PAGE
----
Updated to incorporate recent scholarship on the subject, this new edition of Hugh Cunningham's classic text investigates the relationship between ideas about childhood and the actual experience of being a child, and assesses how it has changed over the span of 500 years.
Through his engaging narrative Hugh Cunningham tells the story of the development of ideas from the Renaissance to the present, revealing considerable differences in the way Western societies have understood and valued childhood over time. His survey of parent/child relationships uncovers evidence of parental love, care and, in the frequent cases of child death, grief throughout the period, concluding that there was as much continuity as change in the actual relations of children and adults across these five centuries. Since the book's first publication in 1995, the volume of historical research on children and childhood has escalated hugely and is testimony to the level of concern provoked by the dominance of the negative narrative that originated in the 1970s and 1980s. A new epilogue revisits the volume from today's perspective, analysing why this negative narrative established dominance in Western society and considering how it has affected historical writing about children and childhood, enabling the reader to put both this volume and recent debates into context.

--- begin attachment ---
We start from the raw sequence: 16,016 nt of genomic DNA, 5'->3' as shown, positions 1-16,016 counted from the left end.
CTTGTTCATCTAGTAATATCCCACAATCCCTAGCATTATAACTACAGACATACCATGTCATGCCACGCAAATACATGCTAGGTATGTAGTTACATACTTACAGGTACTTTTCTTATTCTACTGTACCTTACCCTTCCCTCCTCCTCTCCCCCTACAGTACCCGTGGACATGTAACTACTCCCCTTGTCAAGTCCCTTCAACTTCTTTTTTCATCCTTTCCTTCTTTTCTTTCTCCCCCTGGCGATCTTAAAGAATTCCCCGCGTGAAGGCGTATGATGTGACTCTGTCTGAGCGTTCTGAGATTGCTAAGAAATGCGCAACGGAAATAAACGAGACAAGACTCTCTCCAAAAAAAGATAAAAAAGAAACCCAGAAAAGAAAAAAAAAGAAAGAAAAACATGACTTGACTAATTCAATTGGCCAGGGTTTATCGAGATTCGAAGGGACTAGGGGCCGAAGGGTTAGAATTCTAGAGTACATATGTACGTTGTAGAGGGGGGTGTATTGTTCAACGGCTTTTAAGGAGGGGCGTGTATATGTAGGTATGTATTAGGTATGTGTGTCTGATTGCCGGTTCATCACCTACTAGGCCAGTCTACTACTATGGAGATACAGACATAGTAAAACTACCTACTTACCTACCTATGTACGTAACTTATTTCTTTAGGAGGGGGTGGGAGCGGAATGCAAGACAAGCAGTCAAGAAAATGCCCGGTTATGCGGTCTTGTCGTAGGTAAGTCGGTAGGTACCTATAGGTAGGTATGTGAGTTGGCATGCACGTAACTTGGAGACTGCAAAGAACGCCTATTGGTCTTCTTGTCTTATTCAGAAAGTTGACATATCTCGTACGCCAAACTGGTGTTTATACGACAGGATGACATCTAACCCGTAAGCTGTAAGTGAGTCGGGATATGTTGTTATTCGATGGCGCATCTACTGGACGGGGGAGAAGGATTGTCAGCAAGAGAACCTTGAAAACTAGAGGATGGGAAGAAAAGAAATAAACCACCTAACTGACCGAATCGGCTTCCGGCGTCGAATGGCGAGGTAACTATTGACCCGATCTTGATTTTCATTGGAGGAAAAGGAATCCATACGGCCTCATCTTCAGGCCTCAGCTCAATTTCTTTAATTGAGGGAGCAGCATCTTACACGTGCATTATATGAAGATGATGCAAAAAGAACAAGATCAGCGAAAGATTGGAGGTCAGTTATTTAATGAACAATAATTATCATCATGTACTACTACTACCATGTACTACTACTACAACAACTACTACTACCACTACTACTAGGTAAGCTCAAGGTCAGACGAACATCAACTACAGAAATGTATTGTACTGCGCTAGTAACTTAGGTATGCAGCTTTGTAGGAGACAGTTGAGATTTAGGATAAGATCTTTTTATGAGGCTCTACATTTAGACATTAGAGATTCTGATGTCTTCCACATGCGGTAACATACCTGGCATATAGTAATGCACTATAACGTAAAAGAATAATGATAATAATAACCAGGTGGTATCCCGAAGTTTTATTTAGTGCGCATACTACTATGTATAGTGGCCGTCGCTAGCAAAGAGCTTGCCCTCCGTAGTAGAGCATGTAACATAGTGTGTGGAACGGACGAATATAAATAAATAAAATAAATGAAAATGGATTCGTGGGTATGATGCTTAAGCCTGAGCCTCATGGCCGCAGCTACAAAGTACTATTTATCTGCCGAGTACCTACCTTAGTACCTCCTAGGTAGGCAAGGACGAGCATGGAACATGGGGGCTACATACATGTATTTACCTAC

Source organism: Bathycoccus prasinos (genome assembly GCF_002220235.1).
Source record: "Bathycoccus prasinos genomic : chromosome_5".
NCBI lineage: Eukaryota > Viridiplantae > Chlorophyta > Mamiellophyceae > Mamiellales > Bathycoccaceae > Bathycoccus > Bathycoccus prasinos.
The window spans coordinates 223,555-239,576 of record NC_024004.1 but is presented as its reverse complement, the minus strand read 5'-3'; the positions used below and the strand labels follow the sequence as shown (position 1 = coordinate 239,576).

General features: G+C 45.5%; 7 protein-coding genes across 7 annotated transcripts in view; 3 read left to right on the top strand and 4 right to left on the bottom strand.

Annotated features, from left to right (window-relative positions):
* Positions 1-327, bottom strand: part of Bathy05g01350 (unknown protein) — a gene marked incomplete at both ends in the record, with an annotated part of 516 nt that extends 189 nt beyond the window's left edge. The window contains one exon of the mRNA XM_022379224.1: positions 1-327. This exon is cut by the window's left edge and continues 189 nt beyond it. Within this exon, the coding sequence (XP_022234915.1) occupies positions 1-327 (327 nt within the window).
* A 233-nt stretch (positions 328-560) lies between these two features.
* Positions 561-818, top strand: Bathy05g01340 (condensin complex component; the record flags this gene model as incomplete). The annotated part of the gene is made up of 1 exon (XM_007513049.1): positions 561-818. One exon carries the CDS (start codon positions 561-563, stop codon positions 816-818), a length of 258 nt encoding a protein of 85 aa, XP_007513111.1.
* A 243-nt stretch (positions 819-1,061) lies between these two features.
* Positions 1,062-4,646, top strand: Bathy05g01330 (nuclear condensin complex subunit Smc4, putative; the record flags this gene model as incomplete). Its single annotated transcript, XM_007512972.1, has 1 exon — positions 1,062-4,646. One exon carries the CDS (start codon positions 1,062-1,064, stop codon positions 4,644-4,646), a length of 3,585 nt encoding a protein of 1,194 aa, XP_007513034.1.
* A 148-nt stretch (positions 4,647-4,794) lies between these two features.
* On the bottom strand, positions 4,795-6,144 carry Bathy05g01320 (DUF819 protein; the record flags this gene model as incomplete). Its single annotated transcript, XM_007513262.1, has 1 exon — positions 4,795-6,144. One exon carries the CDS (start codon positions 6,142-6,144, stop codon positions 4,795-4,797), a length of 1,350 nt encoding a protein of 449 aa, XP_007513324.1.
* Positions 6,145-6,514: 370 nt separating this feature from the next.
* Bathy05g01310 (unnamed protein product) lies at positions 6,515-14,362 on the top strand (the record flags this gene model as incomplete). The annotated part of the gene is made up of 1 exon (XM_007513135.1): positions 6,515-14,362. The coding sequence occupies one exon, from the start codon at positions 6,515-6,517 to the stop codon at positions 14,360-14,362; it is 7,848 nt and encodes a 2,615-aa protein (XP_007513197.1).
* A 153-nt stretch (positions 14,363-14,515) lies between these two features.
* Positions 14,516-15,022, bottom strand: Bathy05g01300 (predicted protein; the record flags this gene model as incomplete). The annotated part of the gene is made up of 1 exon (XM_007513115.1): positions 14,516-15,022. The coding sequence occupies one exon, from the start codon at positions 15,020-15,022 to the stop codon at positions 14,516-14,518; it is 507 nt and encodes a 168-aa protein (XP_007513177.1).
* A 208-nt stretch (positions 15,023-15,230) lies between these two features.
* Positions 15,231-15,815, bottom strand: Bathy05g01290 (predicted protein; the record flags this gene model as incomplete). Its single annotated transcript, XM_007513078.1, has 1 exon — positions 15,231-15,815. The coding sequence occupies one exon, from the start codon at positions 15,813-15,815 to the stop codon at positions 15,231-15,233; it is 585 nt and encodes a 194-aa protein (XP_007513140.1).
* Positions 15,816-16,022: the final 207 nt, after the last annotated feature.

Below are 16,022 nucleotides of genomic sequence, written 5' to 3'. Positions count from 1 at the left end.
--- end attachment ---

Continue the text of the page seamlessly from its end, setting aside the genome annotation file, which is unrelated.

Supported by an updated historiographical discussion and expanded bibliography, Children and Childhood in Western Society since 1500 remains an essential resource for students of the history of childhood, the history of the family, social history and gender history.
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